Who is the faithful and wise servant, whom his master has set over his household, to give them their food at the proper time? Blessed is that servant whom his master will find so doing when he comes. Mt.24:45,46

But Mary treasured up all these things, pondering them in her heart… Lk.2:19

“Thine is the greatness and the power and the glory and the victory and the majesty… all is thine.” I Chr. 29:11

Good Gracious!

Now there’s an expression I haven’t heard in a long while!  Apparently it dates back to the 1700’s.  And though it alludes to the goodness and grace of God it is used commonly as an expression of surprise, dismay or alarm.

I would like to reclaim it as an expression of actual appreciation for God’s grace—GOOD GRACIOUS!—He has been so gracious to one so lacking in grace.  I see this from fresh vantage points every passing year.  I stumbled upon an old post just now, written just over a year ago.  I was wrestling with the damning sense of ‘falling short’, and grasping for freedom to live out God’s design for me without this stifling condemnation.  This seems to be a recurring theme for me. But God keeps on pursuing, keeps on wooing me to rest in grace and to relax in the freedom He has purchased for me.

  • This week it came through a missions conference—a thoroughly winsome and passionate appeal by a young lady mesmerized and transformed by God’s grace.
  • God spoke too through other well-timed testimonies—simple evidences of God at work through ordinary people for His Kingdom’s sake.
  • Through fragmentary texting and conversations over tea I saw His grace at work in others.
  • And always through His Word He sets grace before me as not only the means of my salvation but of my walk before Him in this world.  I need grace and His is enough for all my lack.  No, God hasn’t given up on teaching my stony heart what grace is about.

He sees the mode I live from.  Though an heir to Christ’s righteousness I act as though my life depended on my own goodness?   I live as though avoiding mistakes and messes and sins and ‘scenes’ were the main thing. I  readily confine myself to the ‘tried and true’, things I think I can competently manage.  Or in lieu of that, to at least keeping up appearances, which demands limiting opportunities to fail.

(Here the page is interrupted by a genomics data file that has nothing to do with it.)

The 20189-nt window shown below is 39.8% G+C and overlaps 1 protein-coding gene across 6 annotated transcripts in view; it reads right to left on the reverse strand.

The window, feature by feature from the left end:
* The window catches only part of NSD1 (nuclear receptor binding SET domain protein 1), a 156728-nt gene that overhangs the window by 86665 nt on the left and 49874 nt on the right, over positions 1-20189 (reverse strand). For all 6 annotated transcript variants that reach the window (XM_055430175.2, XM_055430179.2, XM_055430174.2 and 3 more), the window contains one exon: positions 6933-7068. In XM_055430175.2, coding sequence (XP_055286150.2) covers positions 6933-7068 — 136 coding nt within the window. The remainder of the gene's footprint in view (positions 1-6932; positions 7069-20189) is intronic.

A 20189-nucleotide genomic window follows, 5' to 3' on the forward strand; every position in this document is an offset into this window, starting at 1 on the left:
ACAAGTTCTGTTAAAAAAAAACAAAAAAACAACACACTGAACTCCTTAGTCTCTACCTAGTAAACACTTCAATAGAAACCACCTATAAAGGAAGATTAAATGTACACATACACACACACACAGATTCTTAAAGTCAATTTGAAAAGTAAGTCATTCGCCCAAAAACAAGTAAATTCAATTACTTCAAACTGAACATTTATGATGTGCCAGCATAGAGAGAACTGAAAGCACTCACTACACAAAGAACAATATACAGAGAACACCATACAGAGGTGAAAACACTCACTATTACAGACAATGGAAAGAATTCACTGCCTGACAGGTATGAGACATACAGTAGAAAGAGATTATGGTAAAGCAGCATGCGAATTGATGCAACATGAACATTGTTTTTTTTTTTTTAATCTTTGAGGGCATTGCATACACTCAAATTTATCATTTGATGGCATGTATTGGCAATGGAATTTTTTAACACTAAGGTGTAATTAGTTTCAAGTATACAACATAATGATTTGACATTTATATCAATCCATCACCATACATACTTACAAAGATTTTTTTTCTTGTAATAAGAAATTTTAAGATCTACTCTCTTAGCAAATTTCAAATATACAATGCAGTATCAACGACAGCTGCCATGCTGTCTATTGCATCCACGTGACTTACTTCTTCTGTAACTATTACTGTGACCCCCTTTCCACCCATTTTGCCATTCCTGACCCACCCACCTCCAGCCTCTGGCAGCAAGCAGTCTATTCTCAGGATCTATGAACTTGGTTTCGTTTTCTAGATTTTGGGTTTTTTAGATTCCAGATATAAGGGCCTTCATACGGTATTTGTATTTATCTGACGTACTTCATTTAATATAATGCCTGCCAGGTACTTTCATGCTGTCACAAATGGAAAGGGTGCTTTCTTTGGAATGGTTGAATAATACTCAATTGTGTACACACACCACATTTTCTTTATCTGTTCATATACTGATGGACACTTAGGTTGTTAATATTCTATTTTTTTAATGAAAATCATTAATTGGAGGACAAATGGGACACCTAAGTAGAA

It’s a grace-less and confining way to live.  And I’m sick of living in a cage!  God is too good and too GRACIOUS and life is too short for this. I want to fly!

The way out of this cage is more elusive.  It’s one thing to evaluate the cage you’re in and to see how you got there, but quite another to get the latch undone and fly free!  Pride has wired it tightly shut.  My life may not depend on limiting myself to known areas of competence, but my pride certainly does!!  I think it must be part of the human condition to want to be good enough to merit something!   But in this place how shall we ever know life-transforming grace? 

There is no parable that displays this problem more clearly than the story of the King settling accounts with his indebted servants. (Mt.18:23ff) Before him stood a servant that owed him more money than could be earned in a thousand lifetimes as a common laborer!

The fellow is about to be thrown in prison for life, so what does he do? You’d think he’d throw himself at the King’s feet and plead for mercy, right?  But no, he has his pride.  Instead he asks for time–for the king’s patience while he pays back his debt. Patience?  Is that really all he needed?  Does he really think he owes so little that he can make it up in a few short years? Never mind, the king took pity on this conceited servant, released him from prison and forgave his debt. It was sheer grace.

But was the debtor grateful? No, he was too proud to accept handouts.  This was no time for gratitude.  All he could think of was the fellow who owed him money. It was just a day’s wages but oh, how he throttled him, demanding that what was owed be paid back.  There was no place for grace. This servant of the king needed cash badly. He was intent on paying back the king.  This might be admirable in some other context but in light of the horrific debt he owed, and the King’s life-sparing offer, it was an insult to His gracious King. And because he had failed to comprehend the magnitude of what he had been forgiven, this servant was unable to extend grace to others.

He ended up back in prison, a permanent debtor to the king, only because he could not admit his own bankruptcy and welcome the King’s gracious offer:

“You have nothing. I have everything.
Here, I gift you your freedom from the debt you owe.”

I need this parable. It reminds me of the immense grace of God in which I stand. Grace which cost Jesus His life. Surely I have been forgiven much. But only to the extent that it sinks into those self-righteous sinkholes in my soul will it be truly transformative in my day-to-day encounters with real people.  And I am brought again to repentance—the starting place for grace to work its wonders and to free us from our self-serving confines.

We have been set free.

Freed from–sin’s domination,  the Law’s condemnation and our pre-occupation with falling short.

Freed to–live a life of love, led by the Spirit and governed by faith, not rules.

And there really is no condemnation for those who are in Christ Jesus—though we bungle, though we stumble, though we fail to reach our own ideals…If the Son shall make you free, you shall be free indeed!

Good gracious!  That’s a  liberating reality to fly with!


“…for it is good for the heart to be strengthened by grace…” Heb13:9

“For you were called to freedom, brothers.  Only do not use your freedom as an opportunity for the flesh, but through love serve one another.” Gal.5:13

“For through the Spirit, by faith, we eagerly wait for the hope of righteousness. For in Christ Jesus….only faith working through love [counts].” Gal.5:6

Who shall bring any charge against those whom God has chosen? It is God who justifies.  Who is he that condemns? Rom. 8:33,34